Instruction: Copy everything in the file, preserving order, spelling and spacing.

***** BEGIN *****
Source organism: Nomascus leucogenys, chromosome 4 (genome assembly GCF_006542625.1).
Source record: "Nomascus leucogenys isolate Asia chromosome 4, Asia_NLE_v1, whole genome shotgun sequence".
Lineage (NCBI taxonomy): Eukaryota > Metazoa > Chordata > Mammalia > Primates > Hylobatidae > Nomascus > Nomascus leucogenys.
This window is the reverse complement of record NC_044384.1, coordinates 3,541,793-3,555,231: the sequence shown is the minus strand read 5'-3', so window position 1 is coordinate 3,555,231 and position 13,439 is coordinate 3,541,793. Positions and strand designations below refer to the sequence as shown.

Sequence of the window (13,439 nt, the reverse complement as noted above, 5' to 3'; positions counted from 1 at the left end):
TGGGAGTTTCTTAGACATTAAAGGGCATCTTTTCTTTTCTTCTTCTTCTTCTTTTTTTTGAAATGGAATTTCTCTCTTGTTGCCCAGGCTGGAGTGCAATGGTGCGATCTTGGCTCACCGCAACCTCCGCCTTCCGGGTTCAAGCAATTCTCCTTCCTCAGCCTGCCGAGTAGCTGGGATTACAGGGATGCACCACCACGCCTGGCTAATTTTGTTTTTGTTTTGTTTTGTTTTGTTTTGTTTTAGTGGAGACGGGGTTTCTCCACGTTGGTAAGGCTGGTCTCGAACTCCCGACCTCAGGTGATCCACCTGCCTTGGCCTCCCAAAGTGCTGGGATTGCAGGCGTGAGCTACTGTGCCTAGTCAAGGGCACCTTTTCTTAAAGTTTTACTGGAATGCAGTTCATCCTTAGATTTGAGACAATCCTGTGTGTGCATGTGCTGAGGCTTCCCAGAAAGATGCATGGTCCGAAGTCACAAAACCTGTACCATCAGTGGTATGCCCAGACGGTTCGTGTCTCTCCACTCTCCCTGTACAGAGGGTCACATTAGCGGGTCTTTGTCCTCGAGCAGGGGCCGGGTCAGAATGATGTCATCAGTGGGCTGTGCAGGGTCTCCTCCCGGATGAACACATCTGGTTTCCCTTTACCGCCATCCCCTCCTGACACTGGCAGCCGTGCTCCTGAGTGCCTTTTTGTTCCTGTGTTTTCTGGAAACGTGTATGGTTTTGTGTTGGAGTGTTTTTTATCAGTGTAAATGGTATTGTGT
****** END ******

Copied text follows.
Source organism: Nomascus leucogenys, chromosome 4 (genome assembly GCF_006542625.1).
Source record: "Nomascus leucogenys isolate Asia chromosome 4, Asia_NLE_v1, whole genome shotgun sequence".
Lineage (NCBI taxonomy): Eukaryota > Metazoa > Chordata > Mammalia > Primates > Hylobatidae > Nomascus > Nomascus leucogenys.
This window is the reverse complement of record NC_044384.1, coordinates 3,541,793-3,555,231: the sequence shown is the minus strand read 5'-3', so window position 1 is coordinate 3,555,231 and position 13,439 is coordinate 3,541,793. Positions and strand designations below refer to the sequence as shown.

Sequence of the window (13,439 nt, the reverse complement as noted above, 5' to 3'; positions counted from 1 at the left end):
TGGGAGTTTCTTAGACATTAAAGGGCATCTTTTCTTTTCTTCTTCTTCTTCTTTTTTTTGAAATGGAATTTCTCTCTTGTTGCCCAGGCTGGAGTGCAATGGTGCGATCTTGGCTCACCGCAACCTCCGCCTTCCGGGTTCAAGCAATTCTCCTTCCTCAGCCTGCCGAGTAGCTGGGATTACAGGGATGCACCACCACGCCTGGCTAATTTTGTTTTTGTTTTGTTTTGTTTTGTTTTGTTTTAGTGGAGACGGGGTTTCTCCACGTTGGTAAGGCTGGTCTCGAACTCCCGACCTCAGGTGATCCACCTGCCTTGGCCTCCCAAAGTGCTGGGATTGCAGGCGTGAGCTACTGTGCCTAGTCAAGGGCACCTTTTCTTAAAGTTTTACTGGAATGCAGTTCATCCTTAGATTTGAGACAATCCTGTGTGTGCATGTGCTGAGGCTTCCCAGAAAGATGCATGGTCCGAAGTCACAAAACCTGTACCATCAGTGGTATGCCCAGACGGTTCGTGTCTCTCCACTCTCCCTGTACAGAGGGTCACATTAGCGGGTCTTTGTCCTCGAGCAGGGGCCGGGTCAGAATGATGTCATCAGTGGGCTGTGCAGGGTCTCCTCCCGGATGAACACATCTGGTTTCCCTTTACCGCCATCCCCTCCTGACACTGGCAGCCGTGCTCCTGAGTGCCTTTTTGTTCCTGTGTTTTCTGGAAACGTGTATGGTTTTGTGTTGGAGTGTTTTTTATCAGTGTAAATGGTATTGTGT